The long-ago extinctions of some of the world’s largest animals were caused by both human activity and natural climate change, according to new research from the University of Cambridge.
The team examined extinctions during the late Quaternary period – from 700,000 years ago until the present day – but focused mainly on the last 100,000 years.
And they say they’ve been able to identify the main factors behind the demise of creatures such as mammoths, mastodons, giant sloths and woolly rhinos, along with giant kangaroos, wombats and moas.
The researchers used data from an Antarctic ice core, covering the last several hundred thousand years. They also compiled information on the arrival of modern humans from Africa in North America, South America, Eurasia, Australia and New Zealand.
And a statistical analysis of both types of data indicates that the animals’ extinction was caused by a combination of climate change and the arrival of man – probably through hunting or habitat alteration.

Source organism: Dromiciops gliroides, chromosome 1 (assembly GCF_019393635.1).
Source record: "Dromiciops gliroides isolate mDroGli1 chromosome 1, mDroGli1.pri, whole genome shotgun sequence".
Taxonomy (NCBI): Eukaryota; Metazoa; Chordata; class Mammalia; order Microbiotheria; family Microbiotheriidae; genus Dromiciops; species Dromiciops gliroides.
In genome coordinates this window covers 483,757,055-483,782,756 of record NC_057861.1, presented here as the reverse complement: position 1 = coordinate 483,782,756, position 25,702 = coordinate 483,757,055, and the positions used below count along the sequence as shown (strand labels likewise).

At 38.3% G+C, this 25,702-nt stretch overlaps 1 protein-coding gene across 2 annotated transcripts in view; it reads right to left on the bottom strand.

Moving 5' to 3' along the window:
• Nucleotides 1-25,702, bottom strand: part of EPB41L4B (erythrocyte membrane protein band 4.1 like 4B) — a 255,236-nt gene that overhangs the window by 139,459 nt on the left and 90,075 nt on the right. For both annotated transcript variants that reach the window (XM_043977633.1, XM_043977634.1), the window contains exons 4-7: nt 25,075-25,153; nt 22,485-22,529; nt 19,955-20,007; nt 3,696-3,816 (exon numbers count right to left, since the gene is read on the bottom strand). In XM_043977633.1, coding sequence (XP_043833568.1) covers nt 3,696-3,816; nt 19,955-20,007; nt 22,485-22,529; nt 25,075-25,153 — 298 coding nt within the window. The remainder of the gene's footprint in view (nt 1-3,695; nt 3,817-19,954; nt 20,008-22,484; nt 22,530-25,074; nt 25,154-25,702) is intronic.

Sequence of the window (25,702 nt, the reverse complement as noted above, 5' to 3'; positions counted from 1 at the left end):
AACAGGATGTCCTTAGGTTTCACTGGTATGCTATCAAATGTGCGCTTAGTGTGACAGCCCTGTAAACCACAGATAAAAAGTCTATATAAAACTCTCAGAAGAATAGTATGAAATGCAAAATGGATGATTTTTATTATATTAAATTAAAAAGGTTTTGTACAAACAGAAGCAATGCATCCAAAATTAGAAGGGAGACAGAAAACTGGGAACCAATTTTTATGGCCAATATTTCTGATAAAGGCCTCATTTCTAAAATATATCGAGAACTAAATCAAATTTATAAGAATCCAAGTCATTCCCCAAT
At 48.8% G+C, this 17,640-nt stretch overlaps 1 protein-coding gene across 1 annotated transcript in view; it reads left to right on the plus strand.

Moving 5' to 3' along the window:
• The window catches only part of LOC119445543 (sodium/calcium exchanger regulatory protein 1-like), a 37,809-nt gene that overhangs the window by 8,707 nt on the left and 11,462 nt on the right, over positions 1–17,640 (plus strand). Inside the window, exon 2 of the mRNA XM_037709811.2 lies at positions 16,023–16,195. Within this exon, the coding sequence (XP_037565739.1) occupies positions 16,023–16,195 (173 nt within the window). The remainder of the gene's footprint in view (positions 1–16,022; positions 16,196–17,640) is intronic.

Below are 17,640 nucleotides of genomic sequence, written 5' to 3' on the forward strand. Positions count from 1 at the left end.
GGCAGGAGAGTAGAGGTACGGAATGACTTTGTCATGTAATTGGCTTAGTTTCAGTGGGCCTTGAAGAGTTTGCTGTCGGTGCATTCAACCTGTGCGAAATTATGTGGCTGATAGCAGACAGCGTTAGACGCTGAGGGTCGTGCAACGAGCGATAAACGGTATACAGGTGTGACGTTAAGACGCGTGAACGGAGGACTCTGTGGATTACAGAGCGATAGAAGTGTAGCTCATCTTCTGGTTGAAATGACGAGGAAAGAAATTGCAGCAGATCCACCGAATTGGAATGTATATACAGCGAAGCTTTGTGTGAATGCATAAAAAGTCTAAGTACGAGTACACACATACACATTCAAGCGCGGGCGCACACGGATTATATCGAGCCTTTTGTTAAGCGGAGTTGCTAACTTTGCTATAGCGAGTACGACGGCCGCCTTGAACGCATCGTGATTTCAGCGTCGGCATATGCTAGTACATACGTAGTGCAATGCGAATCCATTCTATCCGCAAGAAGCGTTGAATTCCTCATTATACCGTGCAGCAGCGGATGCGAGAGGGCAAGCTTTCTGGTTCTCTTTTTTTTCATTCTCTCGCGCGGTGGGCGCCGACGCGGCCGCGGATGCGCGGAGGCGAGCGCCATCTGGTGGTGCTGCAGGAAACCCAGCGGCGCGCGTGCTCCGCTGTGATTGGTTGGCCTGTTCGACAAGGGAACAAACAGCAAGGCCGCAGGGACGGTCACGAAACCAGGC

“The loss of these animals has been a zoological puzzle since the time of Charles Darwin and Alfred Russel Wallace. At that time, many people didn’t believe that human-caused extinctions were possible, but Wallace argued otherwise,” says PhD student David Williams.
“We have now shown, 100 years later, that he was right, and that humans, combined with climate change have been affecting other species for tens of thousands of years and continue to do so. Hopefully, now though, we are in a position to do something about it.”
The team says there are implications for large animals today.
“Our research suggests that a combination of human pressure and climate change was able to cause the extinctions of many large animals in the past. Many large, charismatic animals today are threatened by both hunting pressure and changes in climate,” says PhD student Graham Prescott.
“If we do not take action to address these issues we may see further extinctions.”